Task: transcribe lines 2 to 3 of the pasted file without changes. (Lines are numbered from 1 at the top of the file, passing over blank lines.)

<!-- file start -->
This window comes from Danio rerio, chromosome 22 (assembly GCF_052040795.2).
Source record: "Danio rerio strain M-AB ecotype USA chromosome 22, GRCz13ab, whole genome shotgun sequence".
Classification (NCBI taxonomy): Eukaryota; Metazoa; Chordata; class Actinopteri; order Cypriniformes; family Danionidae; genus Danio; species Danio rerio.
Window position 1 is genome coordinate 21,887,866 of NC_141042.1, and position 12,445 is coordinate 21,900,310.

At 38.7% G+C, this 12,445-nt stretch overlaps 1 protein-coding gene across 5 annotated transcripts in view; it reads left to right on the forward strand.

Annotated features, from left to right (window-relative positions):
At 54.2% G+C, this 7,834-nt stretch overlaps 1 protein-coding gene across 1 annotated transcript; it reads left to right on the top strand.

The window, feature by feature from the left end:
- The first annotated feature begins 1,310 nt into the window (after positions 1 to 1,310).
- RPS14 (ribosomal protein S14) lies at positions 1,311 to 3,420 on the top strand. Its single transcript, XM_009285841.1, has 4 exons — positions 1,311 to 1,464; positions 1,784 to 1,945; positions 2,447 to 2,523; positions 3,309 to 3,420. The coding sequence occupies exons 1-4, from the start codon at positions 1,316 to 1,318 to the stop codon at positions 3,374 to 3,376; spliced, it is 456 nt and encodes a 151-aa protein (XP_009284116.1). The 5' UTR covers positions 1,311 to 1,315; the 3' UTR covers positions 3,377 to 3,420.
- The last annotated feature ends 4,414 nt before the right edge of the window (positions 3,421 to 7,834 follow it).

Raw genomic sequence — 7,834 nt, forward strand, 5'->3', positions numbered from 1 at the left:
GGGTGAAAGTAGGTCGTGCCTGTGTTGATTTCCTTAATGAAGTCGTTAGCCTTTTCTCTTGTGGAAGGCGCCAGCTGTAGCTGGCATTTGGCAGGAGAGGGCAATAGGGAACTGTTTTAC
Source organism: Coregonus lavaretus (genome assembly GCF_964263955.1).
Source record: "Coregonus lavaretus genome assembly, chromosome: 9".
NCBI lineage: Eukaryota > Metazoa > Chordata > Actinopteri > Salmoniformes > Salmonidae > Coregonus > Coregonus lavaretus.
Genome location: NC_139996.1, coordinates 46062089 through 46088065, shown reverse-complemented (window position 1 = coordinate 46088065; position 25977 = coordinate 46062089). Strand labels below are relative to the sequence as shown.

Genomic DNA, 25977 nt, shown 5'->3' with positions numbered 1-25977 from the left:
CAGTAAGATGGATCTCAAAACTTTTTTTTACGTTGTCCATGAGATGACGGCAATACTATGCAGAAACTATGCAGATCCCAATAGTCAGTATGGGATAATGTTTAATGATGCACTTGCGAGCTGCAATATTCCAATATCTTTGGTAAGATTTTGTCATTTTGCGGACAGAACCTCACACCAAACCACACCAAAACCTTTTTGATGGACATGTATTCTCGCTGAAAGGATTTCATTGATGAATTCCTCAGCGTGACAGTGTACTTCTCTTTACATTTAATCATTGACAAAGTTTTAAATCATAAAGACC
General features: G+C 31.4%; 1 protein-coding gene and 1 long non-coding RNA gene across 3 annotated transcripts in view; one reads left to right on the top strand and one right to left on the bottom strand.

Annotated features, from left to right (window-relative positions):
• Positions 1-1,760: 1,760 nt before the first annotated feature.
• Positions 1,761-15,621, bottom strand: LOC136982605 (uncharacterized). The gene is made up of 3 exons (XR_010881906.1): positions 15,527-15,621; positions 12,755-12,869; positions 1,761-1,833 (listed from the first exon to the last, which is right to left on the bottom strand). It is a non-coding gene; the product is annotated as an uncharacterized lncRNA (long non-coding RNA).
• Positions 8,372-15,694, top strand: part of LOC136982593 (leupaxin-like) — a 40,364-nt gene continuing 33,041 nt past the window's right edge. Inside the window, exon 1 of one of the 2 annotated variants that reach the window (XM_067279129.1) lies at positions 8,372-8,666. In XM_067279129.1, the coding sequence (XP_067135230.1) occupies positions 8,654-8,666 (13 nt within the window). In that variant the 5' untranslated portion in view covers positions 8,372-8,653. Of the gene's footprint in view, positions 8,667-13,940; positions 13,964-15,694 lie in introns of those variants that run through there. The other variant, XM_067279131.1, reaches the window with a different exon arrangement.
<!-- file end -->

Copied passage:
Source record: "Danio rerio strain M-AB ecotype USA chromosome 22, GRCz13ab, whole genome shotgun sequence".
Classification (NCBI taxonomy): Eukaryota; Metazoa; Chordata; class Actinopteri; order Cypriniformes; family Danionidae; genus Danio; species Danio rerio.